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Dairy intake in relation to prostate cancer survival
Department of Epidemiology, Harvard T.H. Chan School of Public Health, Boston MA, United States; Department of Nutrition, Harvard T.H. Chan School of Public Health, Boston MA, United States; Channing Division of Network Medicine, Brigham and Women's Hospital and Harvard Medical School, Boston MA, United States.
Department of Epidemiology, Harvard T.H. Chan School of Public Health, Boston MA, United States; Channing Division of Network Medicine, Brigham and Women's Hospital and Harvard Medical School, Boston MA, United States.
Department of Epidemiology, Harvard T.H. Chan School of Public Health, Boston MA, United States; Channing Division of Network Medicine, Brigham and Women's Hospital and Harvard Medical School, Boston MA, United States.
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2017 (English)In: International Journal of Cancer, ISSN 0020-7136, E-ISSN 1097-0215, Vol. 140, no 9, 2060-2069 p.Article in journal (Refereed) Published
Abstract [en]

Dairy intake has been associated with increased risk of advanced prostate cancer. Two US cohort studies reported increased prostate cancer-specific mortality with increased high-fat milk intake. We examined whether dairy and related nutrient intake were associated with prostate cancer progression in a Swedish patient population with high dairy consumption. We prospectively followed 525 men with newly diagnosed prostate cancer (diagnosed 1989-1994). We identified and confirmed deaths through February 2011 (n = 222 prostate cancer-specific, n = 268 from other causes). Cox proportional hazards regression was used to calculate hazard ratios (HR) and 95% confidence intervals (CI) for the associations between food or nutrient intake and prostate cancer-specific death. On average, patients consumed 5.0 servings/day of total dairy products at diagnosis. In the whole population, high-fat milk intake was not associated with prostate cancer-specific death (95% CI: 0.78, 2.10; p-trend = 0.32; multivariate-adjusted model). However, among patients diagnosed with localized prostate cancer, compared to men who consumed <1 servings/day of high-fat milk, those who drank >= 3 servings/day had an increased hazard of prostate cancer mortality (HR = 6.10; 95% CI: 2.14, 17.37; p-trend = 0.004; multivariate-adjusted model). Low-fat milk intake was associated with a borderline reduction in prostate cancer death among patients with localized prostate cancer. These associations were not observed among patients diagnosed with advanced stage prostate cancer. Our data suggest a positive association between high-fat milk intake and prostate cancer progression among patients diagnosed with localized prostate cancer. Further studies are warranted to investigate this association and elucidate the mechanisms by which high-fat milk intake may promote prostate cancer progression.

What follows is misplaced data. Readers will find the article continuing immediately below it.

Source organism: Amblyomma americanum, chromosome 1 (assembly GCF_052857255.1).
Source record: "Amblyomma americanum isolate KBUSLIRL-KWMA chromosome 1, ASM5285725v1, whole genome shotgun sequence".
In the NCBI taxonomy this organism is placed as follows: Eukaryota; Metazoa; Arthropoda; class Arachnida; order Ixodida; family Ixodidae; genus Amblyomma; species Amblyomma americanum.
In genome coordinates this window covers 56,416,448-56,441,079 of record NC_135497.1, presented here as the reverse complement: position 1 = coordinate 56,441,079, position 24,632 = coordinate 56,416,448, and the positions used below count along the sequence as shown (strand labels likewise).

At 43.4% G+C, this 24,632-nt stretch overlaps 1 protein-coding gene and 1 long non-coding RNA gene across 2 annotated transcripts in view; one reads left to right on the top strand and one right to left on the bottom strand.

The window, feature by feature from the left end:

Place, publisher, year, edition, pages
Hoboken: John Wiley & Sons, 2017. Vol. 140, no 9, 2060-2069 p.
Keyword [en]
prostate cancer, dairy, milk, prostate cancer mortality, diet
National Category
Cancer and Oncology
Research subject
Oncology
Identifiers
URN: urn:nbn:se:oru:diva-57668DOI: 10.1002/ijc.30642ISI: 000399313000013PubMedID: 28187509Scopus ID: 2-s2.0-85013387704OAI: oai:DiVA.org:oru-57668DiVA: diva2:1095910
Available from: 2017-05-16 Created: 2017-05-16 Last updated: 2017-09-06Bibliographically approved

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Johansson, Jan-ErikAndrén, OveFall, KatjaAndersson, Swen-Olof
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